[¶ 32] Sharon also argues that the legislative history of L.D. 1850 establishes that the Legislature intended the amendments to directly address and control her case. We disagree. While it is undisputed that Sharon's former attorney wrote a letter to the chairs of the Joint Standing Committee on Labor concerning Sharon's plight during the period when other parts of the resulting amendments were being considered, the resulting legislation and committee notes do not mention Sharon or her case. The summary of the bill, as reported by the Committee states:

In order to clarify that the terms of qualified domestic relations orders must be followed in implementing the laws governing the Maine State Retirement System, this amendment specifies that the rights of a beneficiary or other payee under the laws governing the Maine State Retirement system are subject to the terms of a [QDRO], provides that a [QDRO] is presumed to be in compliance with all applicable requirements and directs the Maine State Retirement System to give effect to the plain meaning of the terms of such an order despite any failure of the order to cite or reference statutory or rule provisions. The amendment makes these changes retroactive to January 1, 1985.

L.D. 1850, Statement of Fact (122nd Legis.2006). This summary gives no indication either that the Legislature intended the amendment to address Sharon's case or, more generally, to cause the MSRS to construe the terms in a QDRO divorced from the meaning those terms are ascribed in the statutes and rules that authorize the QDRO and govern its administration.

[¶ 33] Because the MSRS properly interpreted the plain meaning of the McPhee QDRO, we conclude that the Superior Court's judgment must be vacated and the Board's decision reinstated. This does not mean, however, that Sharon is necessarily without a remedy. A divorce court has continuing jurisdiction to clarify ambiguities and discrepancies in its judgments and orders concerning the distribution of retirement benefits. See Jed-Harbage, 2003 ME 74, ¶ 10, 825 A.2d at 352; Greenwood, 2000 ME 37, ¶ 9, 746 A.2d at 360. A substantial discrepancy concerning the distribution of retirement benefits between a judgment and the QDRO implementing the judgment constitutes an ambiguity that may justify the exercise of the court's post-judgment clarification authority. That authority includes, where appropriate, the modification of the QDRO to conform to the intent of the court's judgments. See Eller v. Bolton, 168 Md.App. 96, 895 A.2d 382, 392, 395 (Md.Ct.Spec.App.2006) (recognizing the authority of the trial court to amend a QDRO where the court had expressly retained jurisdiction over the QDRO and the enforcement of the QDRO would frustrate the parties' intent as expressed in the consent judgment); Ozment v. Ozment, 11 P.3d 635, 639-40 (Okla.Civ.App.2000).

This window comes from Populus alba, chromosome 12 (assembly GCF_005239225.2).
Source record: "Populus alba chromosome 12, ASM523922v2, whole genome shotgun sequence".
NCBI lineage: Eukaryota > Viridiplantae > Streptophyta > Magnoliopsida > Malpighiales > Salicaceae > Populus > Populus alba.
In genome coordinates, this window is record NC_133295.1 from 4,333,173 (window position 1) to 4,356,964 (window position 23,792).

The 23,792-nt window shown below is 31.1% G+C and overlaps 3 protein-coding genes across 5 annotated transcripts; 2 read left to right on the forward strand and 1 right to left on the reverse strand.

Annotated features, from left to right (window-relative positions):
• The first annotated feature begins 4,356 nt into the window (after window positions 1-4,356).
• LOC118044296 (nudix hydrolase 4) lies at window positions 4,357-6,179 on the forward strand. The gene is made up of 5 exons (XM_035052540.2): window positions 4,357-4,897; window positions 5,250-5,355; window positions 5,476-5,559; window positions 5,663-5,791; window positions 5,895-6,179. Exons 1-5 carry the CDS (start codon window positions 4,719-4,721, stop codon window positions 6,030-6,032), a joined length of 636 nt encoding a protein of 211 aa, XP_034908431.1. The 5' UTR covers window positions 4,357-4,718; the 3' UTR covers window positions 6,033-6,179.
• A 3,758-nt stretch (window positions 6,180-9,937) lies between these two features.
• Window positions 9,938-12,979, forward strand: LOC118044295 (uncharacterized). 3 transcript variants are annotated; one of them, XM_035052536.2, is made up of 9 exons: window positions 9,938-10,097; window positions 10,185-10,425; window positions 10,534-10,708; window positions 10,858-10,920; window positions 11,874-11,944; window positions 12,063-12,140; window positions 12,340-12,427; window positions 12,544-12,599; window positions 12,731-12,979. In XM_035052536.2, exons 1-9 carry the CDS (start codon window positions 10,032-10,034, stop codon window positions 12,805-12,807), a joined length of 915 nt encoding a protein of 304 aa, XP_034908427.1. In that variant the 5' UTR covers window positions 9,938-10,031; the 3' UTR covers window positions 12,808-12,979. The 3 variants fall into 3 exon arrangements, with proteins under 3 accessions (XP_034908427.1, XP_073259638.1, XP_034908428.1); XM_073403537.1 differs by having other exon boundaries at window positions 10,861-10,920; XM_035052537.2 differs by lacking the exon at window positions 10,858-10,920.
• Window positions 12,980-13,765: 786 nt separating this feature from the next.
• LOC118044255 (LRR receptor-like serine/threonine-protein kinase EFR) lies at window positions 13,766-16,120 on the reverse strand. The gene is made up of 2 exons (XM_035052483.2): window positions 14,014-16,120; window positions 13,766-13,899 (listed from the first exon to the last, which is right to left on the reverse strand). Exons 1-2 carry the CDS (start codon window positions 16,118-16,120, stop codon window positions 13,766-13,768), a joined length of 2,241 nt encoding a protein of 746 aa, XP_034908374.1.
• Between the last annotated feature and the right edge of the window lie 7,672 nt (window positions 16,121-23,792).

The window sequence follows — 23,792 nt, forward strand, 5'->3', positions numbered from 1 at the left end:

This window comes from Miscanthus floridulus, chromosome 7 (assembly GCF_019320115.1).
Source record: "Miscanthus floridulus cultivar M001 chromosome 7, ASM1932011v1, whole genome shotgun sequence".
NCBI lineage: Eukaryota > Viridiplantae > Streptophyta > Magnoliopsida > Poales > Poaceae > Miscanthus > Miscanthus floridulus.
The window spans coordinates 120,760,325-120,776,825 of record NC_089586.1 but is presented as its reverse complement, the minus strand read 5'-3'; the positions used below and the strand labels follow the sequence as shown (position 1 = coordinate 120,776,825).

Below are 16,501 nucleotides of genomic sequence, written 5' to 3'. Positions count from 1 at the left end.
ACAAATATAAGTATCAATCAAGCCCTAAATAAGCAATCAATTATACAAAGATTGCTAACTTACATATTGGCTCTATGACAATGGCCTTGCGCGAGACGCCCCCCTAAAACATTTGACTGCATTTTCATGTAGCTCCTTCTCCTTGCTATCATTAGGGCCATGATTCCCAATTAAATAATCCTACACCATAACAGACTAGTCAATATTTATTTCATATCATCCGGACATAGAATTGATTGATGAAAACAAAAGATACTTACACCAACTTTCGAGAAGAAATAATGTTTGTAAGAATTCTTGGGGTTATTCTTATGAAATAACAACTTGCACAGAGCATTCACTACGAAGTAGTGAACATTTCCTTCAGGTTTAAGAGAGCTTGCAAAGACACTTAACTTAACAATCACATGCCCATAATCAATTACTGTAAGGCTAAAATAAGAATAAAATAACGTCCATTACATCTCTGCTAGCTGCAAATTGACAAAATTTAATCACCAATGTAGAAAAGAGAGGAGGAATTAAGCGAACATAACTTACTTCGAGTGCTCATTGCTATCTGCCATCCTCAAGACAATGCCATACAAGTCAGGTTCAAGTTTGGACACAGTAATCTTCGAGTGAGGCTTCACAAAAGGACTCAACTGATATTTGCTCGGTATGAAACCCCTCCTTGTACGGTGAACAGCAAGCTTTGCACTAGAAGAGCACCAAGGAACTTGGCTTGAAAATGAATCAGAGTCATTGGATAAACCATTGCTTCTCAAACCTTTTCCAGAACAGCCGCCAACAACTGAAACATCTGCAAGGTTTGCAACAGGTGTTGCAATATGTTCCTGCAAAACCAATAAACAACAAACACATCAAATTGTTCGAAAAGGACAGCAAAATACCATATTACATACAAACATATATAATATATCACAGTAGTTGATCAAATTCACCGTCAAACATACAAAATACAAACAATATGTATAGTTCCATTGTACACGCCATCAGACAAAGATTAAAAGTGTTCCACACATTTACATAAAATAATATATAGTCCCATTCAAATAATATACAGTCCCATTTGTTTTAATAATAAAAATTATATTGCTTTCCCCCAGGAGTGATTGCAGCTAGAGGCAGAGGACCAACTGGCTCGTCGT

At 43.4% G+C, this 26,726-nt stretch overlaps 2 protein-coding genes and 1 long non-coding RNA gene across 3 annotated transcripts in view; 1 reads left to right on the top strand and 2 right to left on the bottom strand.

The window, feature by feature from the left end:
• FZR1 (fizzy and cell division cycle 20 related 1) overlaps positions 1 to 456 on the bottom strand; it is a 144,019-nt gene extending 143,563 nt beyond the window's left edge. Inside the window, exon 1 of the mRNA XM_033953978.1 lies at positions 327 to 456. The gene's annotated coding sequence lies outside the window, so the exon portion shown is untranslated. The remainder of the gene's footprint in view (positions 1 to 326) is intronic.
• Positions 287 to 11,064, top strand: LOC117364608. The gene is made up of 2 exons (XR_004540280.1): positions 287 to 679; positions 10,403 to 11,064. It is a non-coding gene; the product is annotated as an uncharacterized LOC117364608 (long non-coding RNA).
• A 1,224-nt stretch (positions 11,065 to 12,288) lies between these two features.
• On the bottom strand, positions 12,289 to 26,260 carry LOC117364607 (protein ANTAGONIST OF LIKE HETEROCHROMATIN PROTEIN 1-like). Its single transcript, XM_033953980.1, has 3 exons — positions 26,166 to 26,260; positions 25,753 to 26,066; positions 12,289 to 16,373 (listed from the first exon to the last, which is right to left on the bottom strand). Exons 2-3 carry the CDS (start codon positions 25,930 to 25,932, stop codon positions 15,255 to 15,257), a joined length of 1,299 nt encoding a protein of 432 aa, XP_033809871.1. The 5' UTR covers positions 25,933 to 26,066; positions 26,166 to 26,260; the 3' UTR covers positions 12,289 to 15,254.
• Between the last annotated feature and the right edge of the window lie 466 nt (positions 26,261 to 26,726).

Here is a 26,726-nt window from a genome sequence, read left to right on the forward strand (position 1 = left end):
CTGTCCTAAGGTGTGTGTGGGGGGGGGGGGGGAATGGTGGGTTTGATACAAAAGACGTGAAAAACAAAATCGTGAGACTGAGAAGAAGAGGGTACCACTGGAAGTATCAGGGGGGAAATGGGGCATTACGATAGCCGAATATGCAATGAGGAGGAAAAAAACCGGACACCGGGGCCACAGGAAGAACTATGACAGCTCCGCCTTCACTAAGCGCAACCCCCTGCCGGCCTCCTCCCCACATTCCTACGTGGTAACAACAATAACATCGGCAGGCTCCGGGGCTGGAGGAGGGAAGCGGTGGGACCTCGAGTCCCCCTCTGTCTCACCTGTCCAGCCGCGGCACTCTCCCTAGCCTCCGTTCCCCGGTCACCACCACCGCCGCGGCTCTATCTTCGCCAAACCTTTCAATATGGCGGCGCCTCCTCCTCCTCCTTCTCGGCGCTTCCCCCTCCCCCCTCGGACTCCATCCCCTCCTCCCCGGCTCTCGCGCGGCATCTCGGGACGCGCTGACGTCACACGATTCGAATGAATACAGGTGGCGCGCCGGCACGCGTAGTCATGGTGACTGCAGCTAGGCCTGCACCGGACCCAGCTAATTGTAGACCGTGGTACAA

[¶ 34] In Estate of McPhee, we held that the buy-out agreement required John to fulfill his earlier agreement, expressed in the divorce judgment, that Sharon would receive the post-death benefits that, following his death, have been paid by the MSRS to Joanne:

Inasmuch as its terms are unambiguous, the buy-out agreement may be interpreted as a matter of law. Regardless of any ambiguity between the divorce judgment and the QDRO, the buy-out agreement requires John to fulfill his obligation under paragraph five of the divorce judgment. Joanne, as personal representative of John's estate, is, therefore, obligated to pay Sharon an amount equal to the amount she is presently receiving from the MSRS.

Estate of McPhee, 2006 ME 38, ¶ 9, 904 A.2d at 403 (footnote omitted).

[¶ 35] The buy-out agreement was entered into in 2002, well after the Legislature's amendment of section 17852(5) in 1997 adding a new subsection (C) that permits the surviving spouse benefit to be awarded in whole or in part to another person by a QDRO. See P.L.1997, ch. 396, § 2 (effective Sept. 19, 1997) (codified at 5 M.R.S. § 17852(5)(C) (2008)). Accordingly, because (1) it is established that the buy-out agreement entitles Sharon to receive the surviving spouse benefit, and (2) at the time the buy-out agreement was completed, Maine law recognized that the surviving spouse benefit could be awarded to Sharon through a QDRO, then (3) Sharon may, upon proper motion, seek from the divorce court an amended QDRO that prospectively directs the MSRS to pay the surviving spouse benefit directly to her in lieu of the payments the MSRS is currently paying to Joanne.16 In the event Sharon initiates proceedings before the District Court, Joanne will have the right to defend the same.17 We offer no opinion regarding the appropriate outcome of any future proceedings.

The entry is:

Judgment of the Superior Court vacated. Case remanded for entry of judgment affirming the decision of the Maine State Retirement System Board of Trustees.

LEVY, J.